American social entrepreneur Netia McCray (25) is the founder of youth-focused social enterprise Mbadika. The organisation hosts engineering workshops where children are taught basic engineering principles by making simple DIY kits. In South Africa, McCray has taught young South Africans how to make low-cost, solar-powered USB chargers. The chargers are made from a solar panel, a USB circuit, batteries and other electronic components and allow users to power their phones or USB powered devices.
Here she shares her ideas on how to get more young women into the tech industry.
Encourage young curiosity
Netia’s father often encouraged her interests when she was a child, helping her construct toys from plywood and learn the ins and outs of hardware. She’d also strip her toys and household items to their circuit boards so she could better understand how they work. “I’ve always had a fascination with the world and a curiosity about how things work,” she says over email. “Whenever I disassembled stuff at home, I always thought of myself as a detective unravelling the world’s mysteries. I wanted to understand how the colourful wires and green boards dotted with silver holes would turn on our television or radio.”
Have more female tech entrepreneurs share their stories
A recent study shows that men outnumber women by seven to three in the United States’s technology industry. Representation in both the media and the workplace is one of the problems. Netia herself notes how difficult it was finding female tech entrepreneurs to look up to. “Women in tech are rarely given a platform to share their successes with the world. So, for little girls like me, having a tech career seemed as realistic as being a fairytale princess. If we want to see more women encouraging other women to enter the tech industry, we must start providing a platform for them to share their stories to young girls.”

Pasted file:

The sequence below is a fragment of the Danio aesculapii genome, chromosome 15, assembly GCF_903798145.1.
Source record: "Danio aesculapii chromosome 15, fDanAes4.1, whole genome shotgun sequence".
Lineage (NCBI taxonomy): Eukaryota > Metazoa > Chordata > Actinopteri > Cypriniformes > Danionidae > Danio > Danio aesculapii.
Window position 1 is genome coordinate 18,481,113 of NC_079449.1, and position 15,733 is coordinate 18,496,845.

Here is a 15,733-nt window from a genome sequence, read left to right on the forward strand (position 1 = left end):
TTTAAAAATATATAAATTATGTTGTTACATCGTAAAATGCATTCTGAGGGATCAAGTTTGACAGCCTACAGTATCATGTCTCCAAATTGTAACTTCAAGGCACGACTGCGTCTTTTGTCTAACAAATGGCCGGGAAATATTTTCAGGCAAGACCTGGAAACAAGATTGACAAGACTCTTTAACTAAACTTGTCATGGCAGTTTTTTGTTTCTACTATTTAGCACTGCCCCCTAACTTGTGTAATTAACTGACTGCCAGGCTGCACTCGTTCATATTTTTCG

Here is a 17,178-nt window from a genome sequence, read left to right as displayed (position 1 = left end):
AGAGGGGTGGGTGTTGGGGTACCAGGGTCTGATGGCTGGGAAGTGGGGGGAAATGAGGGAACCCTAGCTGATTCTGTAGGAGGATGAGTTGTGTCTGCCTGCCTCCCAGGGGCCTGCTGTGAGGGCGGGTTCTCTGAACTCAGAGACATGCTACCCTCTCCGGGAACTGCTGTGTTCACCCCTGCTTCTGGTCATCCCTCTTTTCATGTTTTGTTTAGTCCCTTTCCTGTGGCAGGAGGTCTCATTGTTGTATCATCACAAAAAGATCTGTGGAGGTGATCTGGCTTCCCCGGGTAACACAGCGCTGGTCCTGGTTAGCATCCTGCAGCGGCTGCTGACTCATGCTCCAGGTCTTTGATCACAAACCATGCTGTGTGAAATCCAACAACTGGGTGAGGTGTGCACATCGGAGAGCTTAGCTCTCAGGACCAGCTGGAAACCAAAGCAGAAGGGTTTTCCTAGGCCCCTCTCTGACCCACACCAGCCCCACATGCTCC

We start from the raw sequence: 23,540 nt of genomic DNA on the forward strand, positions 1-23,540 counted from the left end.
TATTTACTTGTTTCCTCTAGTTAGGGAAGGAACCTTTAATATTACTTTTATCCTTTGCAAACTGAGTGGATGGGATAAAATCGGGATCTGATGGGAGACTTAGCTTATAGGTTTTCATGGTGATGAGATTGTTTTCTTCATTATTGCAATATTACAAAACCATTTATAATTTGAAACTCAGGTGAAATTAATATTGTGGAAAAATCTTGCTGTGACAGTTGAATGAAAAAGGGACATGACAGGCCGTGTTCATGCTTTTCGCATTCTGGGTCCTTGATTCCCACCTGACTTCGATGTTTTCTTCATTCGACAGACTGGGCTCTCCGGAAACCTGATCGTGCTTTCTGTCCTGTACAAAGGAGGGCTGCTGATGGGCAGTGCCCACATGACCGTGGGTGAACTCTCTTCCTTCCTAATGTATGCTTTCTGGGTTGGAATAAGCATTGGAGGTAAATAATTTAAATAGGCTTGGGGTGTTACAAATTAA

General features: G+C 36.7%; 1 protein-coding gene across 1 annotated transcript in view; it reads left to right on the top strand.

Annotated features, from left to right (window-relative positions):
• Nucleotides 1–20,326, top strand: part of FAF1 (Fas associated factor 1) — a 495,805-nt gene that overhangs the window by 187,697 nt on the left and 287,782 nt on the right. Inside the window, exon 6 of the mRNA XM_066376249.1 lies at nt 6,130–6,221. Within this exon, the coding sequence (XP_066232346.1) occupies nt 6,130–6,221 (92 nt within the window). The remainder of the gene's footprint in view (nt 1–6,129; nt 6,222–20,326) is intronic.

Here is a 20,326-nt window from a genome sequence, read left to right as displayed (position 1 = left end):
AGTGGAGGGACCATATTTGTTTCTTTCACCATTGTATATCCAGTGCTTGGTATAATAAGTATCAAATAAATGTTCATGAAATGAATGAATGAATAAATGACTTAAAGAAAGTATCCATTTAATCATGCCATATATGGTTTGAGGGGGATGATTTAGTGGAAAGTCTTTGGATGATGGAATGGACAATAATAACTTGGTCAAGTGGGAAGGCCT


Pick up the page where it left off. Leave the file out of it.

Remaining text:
Find a good mentor
The political sciences graduate also has a healthy list of female changemakers she aspires to emulate. She cites Saran Kaba Jones as one of her biggest influences. Jones is the founder of Face Africa, an organisation that installs water purification systems for Liberian communities. “Her work has provided me valuable insight on how to avoid costly mistakes when implementing large scale projects. If I had attempted to navigate my career solo, I would have quickly left for other more well-trodden paths. My mentor assisted me in my preparation for my career and ensured that I had the ability to take advantage of every opportunity that was available.”
She also suggests exploring local publications and looking through university tech departments for mentors if one doesn’t immediately come to mind. When you find someone, reach out. “Even if you can only reach your mentor through Twitter, Skype or Facebook a few times a year, it’s still worth reaching out. I promise you, more times than not, you’ll find support. We were once in your shoes and we want make your journey a little easier than ours.”
This article was first published on Red Bull Amaphiko